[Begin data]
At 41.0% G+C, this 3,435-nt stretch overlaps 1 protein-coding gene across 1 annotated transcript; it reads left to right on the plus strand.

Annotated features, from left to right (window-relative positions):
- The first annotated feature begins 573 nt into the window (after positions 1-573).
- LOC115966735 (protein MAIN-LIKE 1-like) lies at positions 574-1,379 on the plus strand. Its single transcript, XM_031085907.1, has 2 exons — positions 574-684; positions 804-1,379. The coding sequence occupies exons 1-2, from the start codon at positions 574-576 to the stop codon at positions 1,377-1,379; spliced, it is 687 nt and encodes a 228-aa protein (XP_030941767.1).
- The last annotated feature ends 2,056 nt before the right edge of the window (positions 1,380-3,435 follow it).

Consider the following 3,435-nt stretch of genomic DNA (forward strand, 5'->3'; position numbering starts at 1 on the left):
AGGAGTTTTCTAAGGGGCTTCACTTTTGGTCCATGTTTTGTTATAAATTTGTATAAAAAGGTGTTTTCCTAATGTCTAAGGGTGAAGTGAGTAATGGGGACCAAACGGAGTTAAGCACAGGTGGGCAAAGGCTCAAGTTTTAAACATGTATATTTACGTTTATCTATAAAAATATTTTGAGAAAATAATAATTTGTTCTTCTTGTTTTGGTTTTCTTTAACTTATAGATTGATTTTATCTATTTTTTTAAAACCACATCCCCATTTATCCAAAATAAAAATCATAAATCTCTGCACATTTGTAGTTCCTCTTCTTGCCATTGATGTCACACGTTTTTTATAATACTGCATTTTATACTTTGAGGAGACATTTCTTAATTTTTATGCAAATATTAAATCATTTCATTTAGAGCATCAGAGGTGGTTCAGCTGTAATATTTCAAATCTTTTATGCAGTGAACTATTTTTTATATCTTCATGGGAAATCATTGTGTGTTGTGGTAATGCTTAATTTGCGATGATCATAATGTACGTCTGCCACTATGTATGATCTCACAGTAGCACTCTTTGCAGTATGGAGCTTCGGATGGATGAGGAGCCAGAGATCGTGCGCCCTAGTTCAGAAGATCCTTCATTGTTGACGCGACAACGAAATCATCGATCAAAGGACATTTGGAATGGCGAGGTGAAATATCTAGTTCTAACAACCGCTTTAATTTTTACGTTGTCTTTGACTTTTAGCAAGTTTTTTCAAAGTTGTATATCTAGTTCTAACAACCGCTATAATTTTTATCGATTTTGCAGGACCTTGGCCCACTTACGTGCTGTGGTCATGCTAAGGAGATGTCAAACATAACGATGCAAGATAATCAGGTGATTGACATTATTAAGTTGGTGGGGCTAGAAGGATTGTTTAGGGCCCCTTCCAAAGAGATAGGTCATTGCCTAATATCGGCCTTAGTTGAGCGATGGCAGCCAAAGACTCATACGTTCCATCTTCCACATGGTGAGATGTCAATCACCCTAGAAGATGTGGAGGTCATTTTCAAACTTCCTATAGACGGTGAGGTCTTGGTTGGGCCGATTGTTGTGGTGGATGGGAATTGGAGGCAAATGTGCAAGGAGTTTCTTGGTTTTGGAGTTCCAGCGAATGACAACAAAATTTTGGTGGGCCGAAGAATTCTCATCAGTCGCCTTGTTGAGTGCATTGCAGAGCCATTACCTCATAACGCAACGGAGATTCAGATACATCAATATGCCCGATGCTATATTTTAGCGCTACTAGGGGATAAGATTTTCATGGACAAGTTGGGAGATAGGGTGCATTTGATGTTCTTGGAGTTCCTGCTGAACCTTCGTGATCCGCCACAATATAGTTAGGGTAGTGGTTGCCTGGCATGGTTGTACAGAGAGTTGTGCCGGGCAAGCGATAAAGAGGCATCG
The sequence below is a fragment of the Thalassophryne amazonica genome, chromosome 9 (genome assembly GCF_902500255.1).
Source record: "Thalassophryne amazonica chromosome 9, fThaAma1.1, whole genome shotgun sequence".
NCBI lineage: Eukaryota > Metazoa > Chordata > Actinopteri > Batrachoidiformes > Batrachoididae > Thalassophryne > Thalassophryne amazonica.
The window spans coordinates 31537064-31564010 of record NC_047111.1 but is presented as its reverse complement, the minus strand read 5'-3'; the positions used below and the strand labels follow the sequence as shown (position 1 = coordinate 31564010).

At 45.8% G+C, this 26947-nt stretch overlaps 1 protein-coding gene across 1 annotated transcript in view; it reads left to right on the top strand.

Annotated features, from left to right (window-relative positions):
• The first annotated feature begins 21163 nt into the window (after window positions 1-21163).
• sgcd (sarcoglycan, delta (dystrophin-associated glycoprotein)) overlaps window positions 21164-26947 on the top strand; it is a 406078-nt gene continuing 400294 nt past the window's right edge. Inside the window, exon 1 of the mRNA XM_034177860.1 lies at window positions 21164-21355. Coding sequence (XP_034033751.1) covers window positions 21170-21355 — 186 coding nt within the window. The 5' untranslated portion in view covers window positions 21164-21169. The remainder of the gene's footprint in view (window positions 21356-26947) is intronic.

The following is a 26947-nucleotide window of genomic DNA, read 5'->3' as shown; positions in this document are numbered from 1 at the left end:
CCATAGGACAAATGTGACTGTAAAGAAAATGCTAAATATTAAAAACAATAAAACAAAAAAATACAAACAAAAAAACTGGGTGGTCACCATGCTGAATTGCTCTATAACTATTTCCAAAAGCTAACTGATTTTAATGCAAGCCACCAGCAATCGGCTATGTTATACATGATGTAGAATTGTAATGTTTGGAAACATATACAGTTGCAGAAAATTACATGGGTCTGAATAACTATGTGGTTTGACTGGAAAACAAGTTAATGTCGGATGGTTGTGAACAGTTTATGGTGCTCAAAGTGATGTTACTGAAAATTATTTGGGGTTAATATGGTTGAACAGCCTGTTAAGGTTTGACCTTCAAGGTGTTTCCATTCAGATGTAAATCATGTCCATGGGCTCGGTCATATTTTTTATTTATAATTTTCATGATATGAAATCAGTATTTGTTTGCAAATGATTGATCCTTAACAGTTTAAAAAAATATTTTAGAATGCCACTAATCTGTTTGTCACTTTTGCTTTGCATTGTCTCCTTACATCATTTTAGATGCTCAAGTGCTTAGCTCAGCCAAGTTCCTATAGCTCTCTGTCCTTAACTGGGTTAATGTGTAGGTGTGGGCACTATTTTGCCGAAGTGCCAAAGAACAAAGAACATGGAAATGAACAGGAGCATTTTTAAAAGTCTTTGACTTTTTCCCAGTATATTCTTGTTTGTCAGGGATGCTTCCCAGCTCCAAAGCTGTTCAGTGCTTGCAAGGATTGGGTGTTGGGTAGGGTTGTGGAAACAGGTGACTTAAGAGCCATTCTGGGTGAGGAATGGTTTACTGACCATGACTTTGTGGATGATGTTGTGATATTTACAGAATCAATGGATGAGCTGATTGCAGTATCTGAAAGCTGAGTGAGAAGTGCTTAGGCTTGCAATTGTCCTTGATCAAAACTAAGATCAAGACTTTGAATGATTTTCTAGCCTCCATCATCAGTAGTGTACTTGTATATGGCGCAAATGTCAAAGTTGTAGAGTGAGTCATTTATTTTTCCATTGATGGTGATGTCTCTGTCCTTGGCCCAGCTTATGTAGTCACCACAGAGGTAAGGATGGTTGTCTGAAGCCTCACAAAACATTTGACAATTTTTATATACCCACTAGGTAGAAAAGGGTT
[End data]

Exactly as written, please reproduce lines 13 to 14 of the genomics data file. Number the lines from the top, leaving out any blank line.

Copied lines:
Annotated features, from left to right (window-relative positions):
• The first annotated feature begins 21163 nt into the window (after window positions 1-21163).